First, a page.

Senate Democrats, laying political groundwork for next week's showdown votes on a Republican deficit-reduction plan, tried unsuccessfully yesterday to put the Senate on record as opposing a proposed cutback in cost-of-living adjustments for Social Security recipients.

Minority Leader Robert C. Byrd (D-W.Va.) twice attempted to force a vote on a nonbinding resolution asserting the Senate's support for payment of full cost-of-living increases over the next three years.

He was blocked under routine parliamentary procedures by the Republican leadership, first by Majority Leader Robert J. Dole (R-Kan.) and then by Majority Whip Alan K. Simpson (R-Wyo.).

While the moves were largely symbolic, made without hope of success before a nearly empty chamber, they were seen as an attempt to underscore in advance that Democrats were giving top billing to Social Security and intending to lead the charge to prevent cutbacks.

Under a three-year deficit-reduction compromise worked out between Senate Republicans and the White House this month, Social Security beneficiaries would receive a 2 percent cost-of-living increase, along with compensation for inflation in excess of the anticipated rate, which is roughly 4 percent a year for the period. There would be no payment for inflation between 2 percent and the projected rate. Cost-of-living increases currently cover the full cost of inflation.

The proposal, which would save $3 billion next year and $22 billion over three years, is considered a cornerstone of the entire deficit-cutting plan and probably its most highly charged feature.

Many Republicans, still nursing election campaign wounds inflicted by Democrats on the Social Security issue, are highly skittish about having to vote to cut the inflation adjustment.

They have complained especially about reports that the cutback would drive thousands of older people into poverty.

Senate Republican leaders continued lobbying for GOP support of the overall package, which would cut spending by nearly $300 billion over the next three years to reduce deficits to less than $100 billion by fiscal 1988.

Meeting first with committee chairmen and then senators concerned with health program cuts, the leaders continued to hear appeals for modifications, according to Simpson.

At the same time yesterday, budget director David A. Stockman spiritedly defended President Reagan's budget-cutting proposals to out-of-town newspaper editors and television news directors at the White House, according to Knight-Ridder Newspapers. Stockman declared that Detroit Mayor Coleman A. Young and other mayors could absorb the loss of federal revenue sharing by freezing city employes' wages and cutting nonessential programs or, if they found that option distasteful, raising taxes.

Stockman called Miami's Metrorail system "a lemon" that illustrated why Washington should no longer subsidize construction of local mass transit projects.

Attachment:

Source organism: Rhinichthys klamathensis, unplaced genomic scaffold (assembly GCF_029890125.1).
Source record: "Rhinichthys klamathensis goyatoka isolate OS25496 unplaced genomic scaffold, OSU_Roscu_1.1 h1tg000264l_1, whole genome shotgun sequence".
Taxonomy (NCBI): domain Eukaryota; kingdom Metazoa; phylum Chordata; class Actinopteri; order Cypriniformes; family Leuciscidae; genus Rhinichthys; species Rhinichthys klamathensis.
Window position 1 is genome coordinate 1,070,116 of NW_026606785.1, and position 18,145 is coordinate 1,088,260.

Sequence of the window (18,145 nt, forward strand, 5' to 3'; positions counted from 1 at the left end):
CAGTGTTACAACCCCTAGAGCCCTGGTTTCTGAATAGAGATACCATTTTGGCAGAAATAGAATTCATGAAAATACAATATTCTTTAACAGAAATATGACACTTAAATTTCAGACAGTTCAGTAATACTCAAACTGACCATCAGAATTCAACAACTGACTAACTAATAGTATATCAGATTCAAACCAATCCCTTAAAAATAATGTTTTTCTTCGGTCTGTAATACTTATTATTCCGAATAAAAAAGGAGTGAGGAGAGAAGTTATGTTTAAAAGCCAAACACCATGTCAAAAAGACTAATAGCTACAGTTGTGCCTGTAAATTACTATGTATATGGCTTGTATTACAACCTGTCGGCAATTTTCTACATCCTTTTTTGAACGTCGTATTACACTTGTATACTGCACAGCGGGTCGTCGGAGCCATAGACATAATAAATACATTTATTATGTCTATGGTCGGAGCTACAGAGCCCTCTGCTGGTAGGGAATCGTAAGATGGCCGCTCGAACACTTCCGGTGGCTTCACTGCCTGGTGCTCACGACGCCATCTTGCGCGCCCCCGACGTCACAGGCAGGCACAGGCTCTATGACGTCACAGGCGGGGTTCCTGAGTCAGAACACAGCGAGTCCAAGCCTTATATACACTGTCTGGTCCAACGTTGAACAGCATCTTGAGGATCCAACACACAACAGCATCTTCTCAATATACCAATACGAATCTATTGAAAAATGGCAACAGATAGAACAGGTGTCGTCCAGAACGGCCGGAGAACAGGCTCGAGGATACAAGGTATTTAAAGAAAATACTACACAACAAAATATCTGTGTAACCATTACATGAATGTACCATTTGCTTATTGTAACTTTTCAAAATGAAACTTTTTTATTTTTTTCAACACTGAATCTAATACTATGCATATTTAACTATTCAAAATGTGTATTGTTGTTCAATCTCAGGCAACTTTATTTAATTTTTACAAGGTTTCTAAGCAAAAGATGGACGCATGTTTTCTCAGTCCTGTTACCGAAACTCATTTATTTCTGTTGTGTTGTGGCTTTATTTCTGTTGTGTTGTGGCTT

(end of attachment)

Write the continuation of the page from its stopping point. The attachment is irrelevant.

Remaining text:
It was learned that Chairman Dan Rostenkowski (D-Ill.) of the tax-writing House Ways and Means Committee plans to tell a Chicago business audience today that a minimum tax, proposed by many House members as a way to help reduce the deficit, is a "cop-out" if used as a substitute for far-reaching tax overhaul. A minimum tax does not deal with structural problems in the tax code, and special interests may back a minimum tax because they think they'll get a better deal from it than from an overall simplification, Rostenkowski will say.

A minimum tax "appears to satisfy the public demand for fairness without killing any of the most prized tax breaks," Rostenkowski says in prepared remarks. " . . . . It can be used to derail reform. It can provide a shield around the tax breaks we love to hate." Rostenkowski would consider a minimum tax only as a fallback, aides said.

But several members of his own committee are pushing minimum-tax legislation, including Reps. Marty Russo (D-Ill.) and Charles E. Schumer (D-N.Y.), who want a 25 percent minimum tax.

In the Senate yesterday, Sens. Daniel Patrick Moynihan (D-N.Y.) and John H. Chafee (R-R.I.) proposed a 15 percent minimum tax on individuals with income over $50,000 and on corporations with profits greater than $100,000. Monday, Sens. Lloyd Bentsen (D-Tex.) and John C. Danforth (R-Mo.) will introduce a 15 percent minimum tax for corporations earning more than $100,000. Sen. Howard M. Metzenbaum (D-Ohio) is the sponsor of a third plan.

Details vary, but the proposals essentially would limit the extent to which taxpayers could take certain deductions if the result reduced their tax rate too much. House Majority Leader James C. Wright Jr. (D-Tex.) said Wednesday that Democrats are looking at a minimum tax as a deficit-reducer.

However, some of the proposals, such as that of Bentsen and Danforth, would not raise federal revenue. Instead, corporate rates would be reduced to offset the higher tax take. The goal in those cases is to collect taxes from high-income corporations and individuals that have used tax preferences to pay little or no tax.